I dedicated over a half a decade to watching one of the most ambitious and ambiguous serial narratives in modern times. I became emotionally invested in the moral lives of the characters. I waited through a painfully long hiatus to find out how the series—one of the great works of pop culture—would be resolved. Finally, I sat through the torturous finale waiting for the denoument to provide closure and resolution—only to have my dedication and patience rewarded with a frustratingly disapointing ending.
But enough about The Sopranos and Battlestar Galactica. Let’s talk about Lost.
The term deus ex machina is often used to refer to a contrived plot device that lazy storytellers use to solve an inexplicable problem. While the phrase is often translated as ” god from the machine”, a more accurate rendering would be “god from our hands” or “god that we make”, implying that the device of said god is entirely artificial or conceived by man.
The producers and main writers of Lost, Damon Lindelof and Carlton Cuse, created a deus ex machina in both senses of the term by hand-crafting both a god and an unnessary plot device in the form of the Christ-figure, Dr. Jack Shephard.
As the Wikipedia entry on Christ-figures explains:
In general, a character should display more than one correspondence with the story of Jesus Christ as depicted in the Bible. For instance, the character might display one or more of the following traits: performance of miracles, manifestation of divine qualities, healing others, display loving kindness and forgiveness, fight for justice, being guided by the spirit of the character’s father, death and resurrection.
I reference this source because I suspect this is where Cuse and Lindelof derived their information on what a Christ-figure should be. The character of Jack not only embodies all of those listed traits, but telegraphs that he exemplifies them, and then, for good measure, has the other characters point this out too. Jack has such a god-complex that that other characters actually mock him for having a god-complex.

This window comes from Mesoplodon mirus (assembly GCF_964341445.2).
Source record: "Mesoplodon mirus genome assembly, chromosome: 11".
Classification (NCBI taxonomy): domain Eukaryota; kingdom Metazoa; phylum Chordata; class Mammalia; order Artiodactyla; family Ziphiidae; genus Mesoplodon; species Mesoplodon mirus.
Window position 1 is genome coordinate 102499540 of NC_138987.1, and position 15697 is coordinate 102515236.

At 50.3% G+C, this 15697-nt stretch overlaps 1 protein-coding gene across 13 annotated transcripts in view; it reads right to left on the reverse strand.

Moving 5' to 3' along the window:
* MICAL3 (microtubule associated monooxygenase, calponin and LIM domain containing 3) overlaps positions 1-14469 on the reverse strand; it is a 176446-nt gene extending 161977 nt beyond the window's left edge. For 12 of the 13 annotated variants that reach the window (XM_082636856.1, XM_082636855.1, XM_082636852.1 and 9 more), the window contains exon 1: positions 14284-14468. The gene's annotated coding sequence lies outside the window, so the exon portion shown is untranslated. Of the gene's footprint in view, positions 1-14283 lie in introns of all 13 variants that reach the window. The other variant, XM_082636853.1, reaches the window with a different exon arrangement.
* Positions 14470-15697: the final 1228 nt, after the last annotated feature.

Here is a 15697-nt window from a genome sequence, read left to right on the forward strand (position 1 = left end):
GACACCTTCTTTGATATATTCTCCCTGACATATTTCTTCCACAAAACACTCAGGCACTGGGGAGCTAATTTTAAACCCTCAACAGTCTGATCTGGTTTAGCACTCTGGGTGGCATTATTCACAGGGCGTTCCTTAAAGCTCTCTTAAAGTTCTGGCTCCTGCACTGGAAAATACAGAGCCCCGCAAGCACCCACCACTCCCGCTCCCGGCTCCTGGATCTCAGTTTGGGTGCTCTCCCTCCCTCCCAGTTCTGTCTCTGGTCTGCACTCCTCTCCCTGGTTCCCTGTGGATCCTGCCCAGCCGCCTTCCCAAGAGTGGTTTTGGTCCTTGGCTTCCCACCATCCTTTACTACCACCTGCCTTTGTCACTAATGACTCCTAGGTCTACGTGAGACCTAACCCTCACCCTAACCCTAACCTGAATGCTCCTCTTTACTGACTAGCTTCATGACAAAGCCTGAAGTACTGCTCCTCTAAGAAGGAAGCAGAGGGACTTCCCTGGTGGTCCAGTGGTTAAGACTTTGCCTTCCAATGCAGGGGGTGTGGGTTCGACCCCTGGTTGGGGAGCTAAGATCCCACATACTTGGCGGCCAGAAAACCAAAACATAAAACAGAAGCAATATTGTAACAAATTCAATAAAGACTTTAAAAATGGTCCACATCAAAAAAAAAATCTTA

In case that is too subtle, the producers also gave him a name with a Biblical allusion (the Good Sheperd), a father whose name screams God-figure (Christian Shephard), have him drink from a cup in the garden after submitting his own will to the higher purpose, give him holy wounds in his side in a fight with the Devil, and then have him sacrifice his life for both his friends and enemies. No doubt the producers would have called the character “Jesus Christ” had their lawyers not warned that the name might already be trademarked.
Although the show’s creators recognize the value in having a Christ-figure, they fail to understand the significance and purpose of the actual figure of Christ. They’ve seen the archetype used in movies (e.g., Neo in The Matrix) and literature (e.g., Simon in the Lord of the Flies) and assumed that merely having a Christ-figure in the story was enough to tap into a Jungian collective unconscious. But because they fail to appreciate how the death of Christ affects the metanarrative of history, they do not realize how their Christ-figure is supposed to affect the narrative of their own plot.
The theologian Herman Bavinck provided a basic outline of the Christian metanarrative that would be useful for filmmakers, writers, and producers to understand:
God the Father has reconciled His created but fallen world through the death of His Son, and renews it into a Kingdom of God by His Spirit.
Lost replicates many of these tropes (God the Father – Christian Shephard; the created but fallen world – the Island; death of Christ – the sacrifice of Jack; Kingdom of God – the afterlife in the church) but is unable to connect them because of an inadequate concept of sin.
While evil exist in the world of Lost, sin—when the concept appears at all—seems to be defined, as President Obama once claimed, as “being out of alignment with one’s values.” Sin is something to be corrected or forgotten, not a condition that must be redeemed by the sacrificial death of God. The result is that the two primary deus ex machinas of Lost are rendered irrelevant: Where there is no sin there is no need for either Christ or purgatory.
The traditional Catholic concept of purgatory is a “place or condition of temporal punishment for those who, departing this life in God’s grace, are, not entirely free from venial faults, or have not fully paid the satisfaction due to their transgressions.” However, in the world of Lost, Purgatory (the flash-sideways world) is merely a place where the dead wait to let go of a past that they can’t even remember.
In the penultimate scene of the finale the God-figure (Christian Shephard) tells the Christ-figure (Jack) why he and purgatory were needed:
This is the place you all made together so you could find one another. The most important part of your life was the time you spent with these people. That’s why you’re all here. Nobody does it alone, Jack: you needed all of them, and they needed you . . . to remember. . . and to . . . let go.
Despite what it claims, this scene actually negates the entire purpose of both purgatory and the character of Jack Shephard. If all that is needed is to “remember and to let go”, you don’t need either Christ or a place of purgation. You just need a coach and a Freudian psychoanalyst.